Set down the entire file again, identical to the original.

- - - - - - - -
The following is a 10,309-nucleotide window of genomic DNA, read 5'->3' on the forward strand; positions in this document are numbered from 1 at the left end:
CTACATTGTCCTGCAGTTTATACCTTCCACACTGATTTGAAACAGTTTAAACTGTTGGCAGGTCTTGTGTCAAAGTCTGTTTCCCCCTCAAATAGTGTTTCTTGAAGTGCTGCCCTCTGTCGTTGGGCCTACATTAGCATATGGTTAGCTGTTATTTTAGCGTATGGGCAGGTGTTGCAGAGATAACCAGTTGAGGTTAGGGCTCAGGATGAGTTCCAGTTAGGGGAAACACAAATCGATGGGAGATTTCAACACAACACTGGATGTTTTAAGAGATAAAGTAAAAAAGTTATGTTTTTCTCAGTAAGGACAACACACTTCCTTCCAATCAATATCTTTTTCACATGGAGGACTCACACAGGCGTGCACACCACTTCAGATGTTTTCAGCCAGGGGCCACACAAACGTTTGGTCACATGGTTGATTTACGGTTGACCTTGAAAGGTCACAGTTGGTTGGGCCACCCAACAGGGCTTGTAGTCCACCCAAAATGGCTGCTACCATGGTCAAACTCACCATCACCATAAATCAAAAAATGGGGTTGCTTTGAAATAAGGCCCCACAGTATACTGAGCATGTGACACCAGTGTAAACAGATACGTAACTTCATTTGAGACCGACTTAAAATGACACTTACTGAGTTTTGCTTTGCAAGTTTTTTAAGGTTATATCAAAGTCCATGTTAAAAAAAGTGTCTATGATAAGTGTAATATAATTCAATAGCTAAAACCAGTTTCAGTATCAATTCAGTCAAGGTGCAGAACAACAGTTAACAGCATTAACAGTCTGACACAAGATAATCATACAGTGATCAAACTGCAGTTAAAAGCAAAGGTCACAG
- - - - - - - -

The following is a 10,309-nucleotide window of genomic DNA, read 5'->3' on the forward strand; positions in this document are numbered from 1 at the left end:
CTACATTGTCCTGCAGTTTATACCTTCCACACTGATTTGAAACAGTTTAAACTGTTGGCAGGTCTTGTGTCAAAGTCTGTTTCCCCCTCAAATAGTGTTTCTTGAAGTGCTGCCCTCTGTCGTTGGGCCTACATTAGCATATGGTTAGCTGTTATTTTAGCGTATGGGCAGGTGTTGCAGAGATAACCAGTTGAGGTTAGGGCTCAGGATGAGTTCCAGTTAGGGGAAACACAAATCGATGGGAGATTTCAACACAACACTGGATGTTTTAAGAGATAAAGTAAAAAAGTTATGTTTTTCTCAGTAAGGACAACACACTTCCTTCCAATCAATATCTTTTTCACATGGAGGACTCACACAGGCGTGCACACCACTTCAGATGTTTTCAGCCAGGGGCCACACAAACGTTTGGTCACATGGTTGATTTACGGTTGACCTTGAAAGGTCACAGTTGGTTGGGCCACCCAACAGGGCTTGTAGTCCACCCAAAATGGCTGCTACCATGGTCAAACTCACCATCACCATAAATCAAAAAATGGGGTTGCTTTGAAATAAGGCCCCACAGTATACTGAGCATGTGACACCAGTGTAAACAGATACGTAACTTCATTTGAGACCGACTTAAAATGACACTTACTGAGTTTTGCTTTGCAAGTTTTTTAAGGTTATATCAAAGTCCATGTTAAAAAAAGTGTCTATGATAAGTGTAATATAATTCAATAGCTAAAACCAGTTTCAGTATCAATTCAGTCAAGGTGCAGAACAACAGTTAACAGCATTAACAGTCTGACACAAGATAATCATACAGTGATCAAACTGCAGTTAAAAGCAAAGGTCACAG